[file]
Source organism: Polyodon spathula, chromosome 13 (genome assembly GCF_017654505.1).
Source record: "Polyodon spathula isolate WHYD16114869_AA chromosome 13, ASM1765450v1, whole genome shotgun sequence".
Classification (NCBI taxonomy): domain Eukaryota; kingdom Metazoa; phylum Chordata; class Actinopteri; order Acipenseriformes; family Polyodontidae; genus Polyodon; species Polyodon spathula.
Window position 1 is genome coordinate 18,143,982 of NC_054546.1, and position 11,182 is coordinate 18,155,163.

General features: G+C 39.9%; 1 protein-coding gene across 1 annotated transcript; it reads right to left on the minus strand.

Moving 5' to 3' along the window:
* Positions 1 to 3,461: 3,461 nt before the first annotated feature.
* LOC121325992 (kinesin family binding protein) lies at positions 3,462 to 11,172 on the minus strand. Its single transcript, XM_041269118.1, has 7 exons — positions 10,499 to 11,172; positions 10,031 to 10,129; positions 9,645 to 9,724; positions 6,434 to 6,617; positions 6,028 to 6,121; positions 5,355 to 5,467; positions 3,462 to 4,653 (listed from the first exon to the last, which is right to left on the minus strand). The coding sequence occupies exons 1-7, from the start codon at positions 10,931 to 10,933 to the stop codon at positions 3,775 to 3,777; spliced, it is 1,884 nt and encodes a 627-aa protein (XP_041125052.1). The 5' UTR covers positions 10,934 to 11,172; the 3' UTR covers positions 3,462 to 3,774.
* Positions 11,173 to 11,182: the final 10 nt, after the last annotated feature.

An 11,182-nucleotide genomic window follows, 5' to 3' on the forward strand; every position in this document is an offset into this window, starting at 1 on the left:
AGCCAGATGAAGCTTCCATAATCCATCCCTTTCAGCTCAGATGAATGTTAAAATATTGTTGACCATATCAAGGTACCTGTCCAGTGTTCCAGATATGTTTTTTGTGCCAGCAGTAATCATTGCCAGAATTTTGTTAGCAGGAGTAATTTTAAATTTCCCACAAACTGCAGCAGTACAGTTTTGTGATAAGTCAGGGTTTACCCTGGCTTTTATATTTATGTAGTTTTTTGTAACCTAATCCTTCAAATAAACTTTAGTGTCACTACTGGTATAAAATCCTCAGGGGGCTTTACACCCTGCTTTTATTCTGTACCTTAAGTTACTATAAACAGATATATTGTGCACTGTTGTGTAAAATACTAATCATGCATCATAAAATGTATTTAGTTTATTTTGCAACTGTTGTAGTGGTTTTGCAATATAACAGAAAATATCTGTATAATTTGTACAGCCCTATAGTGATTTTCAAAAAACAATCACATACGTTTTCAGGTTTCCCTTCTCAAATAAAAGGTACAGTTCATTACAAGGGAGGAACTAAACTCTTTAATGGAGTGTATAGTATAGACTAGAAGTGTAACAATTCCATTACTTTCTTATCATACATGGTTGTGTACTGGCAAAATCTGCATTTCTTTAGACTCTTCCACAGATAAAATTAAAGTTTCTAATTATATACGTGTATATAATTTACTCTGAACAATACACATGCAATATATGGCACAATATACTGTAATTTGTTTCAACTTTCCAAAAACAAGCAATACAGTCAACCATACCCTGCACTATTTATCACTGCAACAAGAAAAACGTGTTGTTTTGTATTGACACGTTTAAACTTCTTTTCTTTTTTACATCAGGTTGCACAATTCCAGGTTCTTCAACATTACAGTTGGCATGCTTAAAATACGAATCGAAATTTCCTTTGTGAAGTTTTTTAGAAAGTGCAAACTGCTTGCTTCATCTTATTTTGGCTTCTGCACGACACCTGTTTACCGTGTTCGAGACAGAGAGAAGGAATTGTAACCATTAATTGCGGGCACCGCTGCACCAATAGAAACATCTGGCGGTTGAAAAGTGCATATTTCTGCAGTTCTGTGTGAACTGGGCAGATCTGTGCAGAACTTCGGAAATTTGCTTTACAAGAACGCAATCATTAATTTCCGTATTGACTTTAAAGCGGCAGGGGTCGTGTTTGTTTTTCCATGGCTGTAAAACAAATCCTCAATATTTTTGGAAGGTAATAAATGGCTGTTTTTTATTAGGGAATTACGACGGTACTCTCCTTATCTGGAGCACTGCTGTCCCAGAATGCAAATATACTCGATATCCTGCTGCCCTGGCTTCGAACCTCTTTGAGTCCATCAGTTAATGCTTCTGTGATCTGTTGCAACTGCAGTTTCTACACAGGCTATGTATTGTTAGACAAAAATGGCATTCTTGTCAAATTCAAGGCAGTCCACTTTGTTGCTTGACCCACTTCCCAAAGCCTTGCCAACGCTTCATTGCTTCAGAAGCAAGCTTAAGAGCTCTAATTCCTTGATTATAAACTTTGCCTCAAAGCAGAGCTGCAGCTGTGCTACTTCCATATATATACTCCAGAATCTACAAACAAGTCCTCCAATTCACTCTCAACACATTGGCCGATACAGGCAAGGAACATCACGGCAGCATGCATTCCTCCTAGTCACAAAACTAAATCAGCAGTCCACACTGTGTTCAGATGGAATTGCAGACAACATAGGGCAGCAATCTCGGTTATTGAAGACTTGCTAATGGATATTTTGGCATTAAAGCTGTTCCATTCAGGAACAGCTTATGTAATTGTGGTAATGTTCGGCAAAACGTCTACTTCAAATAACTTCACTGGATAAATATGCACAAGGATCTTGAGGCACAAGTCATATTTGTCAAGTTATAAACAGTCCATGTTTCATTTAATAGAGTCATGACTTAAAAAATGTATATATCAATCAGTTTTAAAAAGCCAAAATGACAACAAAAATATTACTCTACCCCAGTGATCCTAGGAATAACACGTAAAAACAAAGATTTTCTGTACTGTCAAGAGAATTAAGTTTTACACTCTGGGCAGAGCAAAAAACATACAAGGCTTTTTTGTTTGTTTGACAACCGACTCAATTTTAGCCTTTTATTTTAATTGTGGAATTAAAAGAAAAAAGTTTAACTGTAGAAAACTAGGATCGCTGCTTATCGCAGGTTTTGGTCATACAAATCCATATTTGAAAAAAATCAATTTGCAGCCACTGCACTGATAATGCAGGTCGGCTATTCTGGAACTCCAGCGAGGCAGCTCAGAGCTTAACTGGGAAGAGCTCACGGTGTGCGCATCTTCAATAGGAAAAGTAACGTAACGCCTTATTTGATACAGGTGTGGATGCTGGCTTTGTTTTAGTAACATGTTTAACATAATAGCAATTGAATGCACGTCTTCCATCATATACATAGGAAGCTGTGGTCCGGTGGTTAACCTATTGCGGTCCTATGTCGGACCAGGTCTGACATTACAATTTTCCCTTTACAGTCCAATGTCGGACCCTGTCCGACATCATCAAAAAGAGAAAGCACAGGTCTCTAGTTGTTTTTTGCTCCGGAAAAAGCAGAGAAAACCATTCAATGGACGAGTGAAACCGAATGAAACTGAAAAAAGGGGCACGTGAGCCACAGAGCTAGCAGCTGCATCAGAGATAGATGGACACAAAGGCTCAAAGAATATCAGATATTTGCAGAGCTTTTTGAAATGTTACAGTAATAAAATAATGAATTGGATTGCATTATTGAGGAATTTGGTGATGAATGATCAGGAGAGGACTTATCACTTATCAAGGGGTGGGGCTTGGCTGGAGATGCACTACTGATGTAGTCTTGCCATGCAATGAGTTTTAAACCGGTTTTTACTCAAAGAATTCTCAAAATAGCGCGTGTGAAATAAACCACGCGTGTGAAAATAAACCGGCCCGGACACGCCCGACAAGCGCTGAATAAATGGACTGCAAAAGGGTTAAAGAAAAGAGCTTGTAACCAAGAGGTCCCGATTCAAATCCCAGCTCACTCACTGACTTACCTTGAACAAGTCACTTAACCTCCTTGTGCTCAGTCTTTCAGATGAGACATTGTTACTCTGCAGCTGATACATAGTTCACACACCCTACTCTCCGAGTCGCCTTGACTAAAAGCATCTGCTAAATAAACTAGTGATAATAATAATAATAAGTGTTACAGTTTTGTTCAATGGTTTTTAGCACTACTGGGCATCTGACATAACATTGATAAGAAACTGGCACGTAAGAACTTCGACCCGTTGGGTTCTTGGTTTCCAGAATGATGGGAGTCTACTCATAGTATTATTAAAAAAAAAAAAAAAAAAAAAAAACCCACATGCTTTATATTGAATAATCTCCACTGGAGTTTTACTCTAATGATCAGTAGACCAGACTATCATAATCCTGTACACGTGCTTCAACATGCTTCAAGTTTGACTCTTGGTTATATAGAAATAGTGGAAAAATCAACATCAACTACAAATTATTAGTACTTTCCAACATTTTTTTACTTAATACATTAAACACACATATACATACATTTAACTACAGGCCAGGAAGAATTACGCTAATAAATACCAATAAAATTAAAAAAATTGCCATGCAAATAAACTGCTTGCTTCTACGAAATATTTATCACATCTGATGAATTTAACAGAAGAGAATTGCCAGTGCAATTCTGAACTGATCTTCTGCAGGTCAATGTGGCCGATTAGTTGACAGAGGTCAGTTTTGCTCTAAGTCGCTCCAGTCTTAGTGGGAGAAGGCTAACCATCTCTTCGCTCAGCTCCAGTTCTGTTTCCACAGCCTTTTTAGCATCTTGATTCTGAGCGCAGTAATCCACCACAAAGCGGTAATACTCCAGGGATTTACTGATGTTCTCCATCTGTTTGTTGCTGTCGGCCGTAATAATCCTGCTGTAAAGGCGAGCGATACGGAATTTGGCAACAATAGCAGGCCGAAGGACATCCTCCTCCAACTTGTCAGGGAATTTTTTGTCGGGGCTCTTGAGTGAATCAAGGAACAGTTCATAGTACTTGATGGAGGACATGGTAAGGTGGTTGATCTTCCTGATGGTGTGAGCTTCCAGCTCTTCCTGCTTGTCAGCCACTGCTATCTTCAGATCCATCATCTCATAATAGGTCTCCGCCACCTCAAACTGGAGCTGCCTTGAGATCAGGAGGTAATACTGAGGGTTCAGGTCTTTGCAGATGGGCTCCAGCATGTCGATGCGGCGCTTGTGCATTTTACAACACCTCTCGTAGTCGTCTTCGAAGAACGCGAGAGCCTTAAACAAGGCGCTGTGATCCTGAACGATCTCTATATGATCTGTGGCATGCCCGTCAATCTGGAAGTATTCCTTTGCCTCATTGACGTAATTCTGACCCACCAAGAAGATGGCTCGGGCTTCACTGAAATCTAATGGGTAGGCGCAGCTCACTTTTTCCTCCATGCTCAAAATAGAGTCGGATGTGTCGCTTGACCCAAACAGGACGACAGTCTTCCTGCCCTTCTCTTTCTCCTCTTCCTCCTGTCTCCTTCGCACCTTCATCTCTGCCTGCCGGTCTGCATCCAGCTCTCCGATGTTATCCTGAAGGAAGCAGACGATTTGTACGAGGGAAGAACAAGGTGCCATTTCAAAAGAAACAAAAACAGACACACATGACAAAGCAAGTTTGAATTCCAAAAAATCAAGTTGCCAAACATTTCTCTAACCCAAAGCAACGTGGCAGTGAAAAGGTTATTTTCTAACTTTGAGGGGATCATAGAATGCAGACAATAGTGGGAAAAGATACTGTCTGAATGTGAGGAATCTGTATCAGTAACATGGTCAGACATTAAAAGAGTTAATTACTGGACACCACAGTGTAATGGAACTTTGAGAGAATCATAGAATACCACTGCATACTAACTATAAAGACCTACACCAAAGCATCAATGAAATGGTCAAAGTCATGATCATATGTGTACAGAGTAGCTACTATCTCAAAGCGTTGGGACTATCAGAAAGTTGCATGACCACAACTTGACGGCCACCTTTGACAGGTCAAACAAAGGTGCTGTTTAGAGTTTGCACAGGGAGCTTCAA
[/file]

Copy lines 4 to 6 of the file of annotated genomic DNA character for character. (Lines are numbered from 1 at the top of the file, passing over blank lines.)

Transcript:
Window position 1 is genome coordinate 18,143,982 of NC_054546.1, and position 11,182 is coordinate 18,155,163.

General features: G+C 39.9%; 1 protein-coding gene across 1 annotated transcript; it reads right to left on the minus strand.

Moving 5' to 3' along the window: